Kafu Nagai’s Rivalry: A Geisha’s Tale presents a world that seems more realistic that Memoirs of a Geisha, which was the rage 10+ years ago. In Rivalry, Komayo is a former geisha. She left the profession when she married. Unfortunately, her husband dies. There’s no reason to stay in the countryside up north with rude in-laws for the rest of her life, so she returns to Tokyo and her geisha house.
One of her first “patrons” sees her and takes up with her. He’s just a little bit older than she is and spending time with him is far better than with the fat, bald, ill-mannered middle-aged customers. Life’s not so bad.
Then Komayo meets an attractive actor and they have a dalliance. Then they have another and another. Her first patron was going to buy Komayo’s contract. He proposes marriage and Komayo isn’t sure. The patron hears some gossip about Komayo and the actor so he buys the contract of a fleshy, jovial but uncouth geisha. So there! (Talk about biting off your nose to spite your face.)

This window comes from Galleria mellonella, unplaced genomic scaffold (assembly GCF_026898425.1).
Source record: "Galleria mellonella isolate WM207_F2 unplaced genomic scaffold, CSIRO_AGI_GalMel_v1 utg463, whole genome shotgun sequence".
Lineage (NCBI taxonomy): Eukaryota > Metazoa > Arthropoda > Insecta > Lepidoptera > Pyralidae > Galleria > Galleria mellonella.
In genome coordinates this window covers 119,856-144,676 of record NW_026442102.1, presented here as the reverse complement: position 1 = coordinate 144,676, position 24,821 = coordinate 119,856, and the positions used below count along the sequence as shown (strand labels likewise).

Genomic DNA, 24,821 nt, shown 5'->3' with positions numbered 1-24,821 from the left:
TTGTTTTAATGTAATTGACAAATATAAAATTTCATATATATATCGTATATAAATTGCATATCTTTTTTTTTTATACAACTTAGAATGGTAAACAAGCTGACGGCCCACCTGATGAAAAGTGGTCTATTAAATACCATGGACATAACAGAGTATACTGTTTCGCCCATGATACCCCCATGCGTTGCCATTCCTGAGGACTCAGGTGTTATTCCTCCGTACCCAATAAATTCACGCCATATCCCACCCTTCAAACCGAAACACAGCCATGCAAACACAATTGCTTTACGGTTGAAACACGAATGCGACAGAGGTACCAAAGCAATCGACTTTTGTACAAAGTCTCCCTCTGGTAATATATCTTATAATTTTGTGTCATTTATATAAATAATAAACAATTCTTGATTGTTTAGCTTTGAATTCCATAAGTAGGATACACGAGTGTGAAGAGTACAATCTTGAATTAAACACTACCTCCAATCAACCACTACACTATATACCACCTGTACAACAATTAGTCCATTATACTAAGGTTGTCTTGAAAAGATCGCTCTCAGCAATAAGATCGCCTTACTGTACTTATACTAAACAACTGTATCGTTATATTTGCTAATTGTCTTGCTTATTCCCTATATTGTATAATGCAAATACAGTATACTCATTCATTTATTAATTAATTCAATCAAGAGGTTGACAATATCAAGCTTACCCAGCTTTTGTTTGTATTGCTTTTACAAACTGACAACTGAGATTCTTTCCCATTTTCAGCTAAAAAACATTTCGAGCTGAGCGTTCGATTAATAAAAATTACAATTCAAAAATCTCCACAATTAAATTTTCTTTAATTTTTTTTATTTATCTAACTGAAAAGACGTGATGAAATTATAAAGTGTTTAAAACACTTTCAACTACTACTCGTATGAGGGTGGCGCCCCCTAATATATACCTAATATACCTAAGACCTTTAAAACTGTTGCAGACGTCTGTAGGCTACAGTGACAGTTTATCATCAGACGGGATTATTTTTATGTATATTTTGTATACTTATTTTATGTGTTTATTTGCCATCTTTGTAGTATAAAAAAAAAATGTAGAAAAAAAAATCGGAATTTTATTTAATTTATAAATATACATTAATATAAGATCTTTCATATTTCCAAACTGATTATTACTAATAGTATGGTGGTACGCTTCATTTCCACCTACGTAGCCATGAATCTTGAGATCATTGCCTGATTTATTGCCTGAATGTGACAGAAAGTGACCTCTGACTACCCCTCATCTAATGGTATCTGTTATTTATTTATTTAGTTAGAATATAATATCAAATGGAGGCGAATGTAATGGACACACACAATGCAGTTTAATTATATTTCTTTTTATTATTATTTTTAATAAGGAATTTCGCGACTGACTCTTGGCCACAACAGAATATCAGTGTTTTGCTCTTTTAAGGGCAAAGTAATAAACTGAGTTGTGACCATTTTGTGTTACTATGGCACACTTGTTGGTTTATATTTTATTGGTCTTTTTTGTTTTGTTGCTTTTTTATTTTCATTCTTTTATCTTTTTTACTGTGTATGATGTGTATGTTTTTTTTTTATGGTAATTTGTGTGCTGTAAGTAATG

Komayo’s life spirals and shame haunts her. At times the story meanders, but generally the realistic tone which describes geisha life (without getting as flowery as Arthur Golden sometimes did) makes for a pleasant read.
The ending seemed to pat and undeserved, but forgiveable.
Graeme Wood’s “Anthropology Inc.” for The Atlantic was a stimulating introduction to the practice of corporations like Coca Cola and Pernod Ricard USA to hire ReD, a research firm that specializes in field studies, to get qualitative data so they can understand consumers better. My former ad agency, DDB was doing this in the 1980s and I imagine its competitors were too. I’m not sure of the academic qualifications of all our researchers, but I found their presentations on topics like children’s opinions of their closets’ contents and conditions to be fascinating.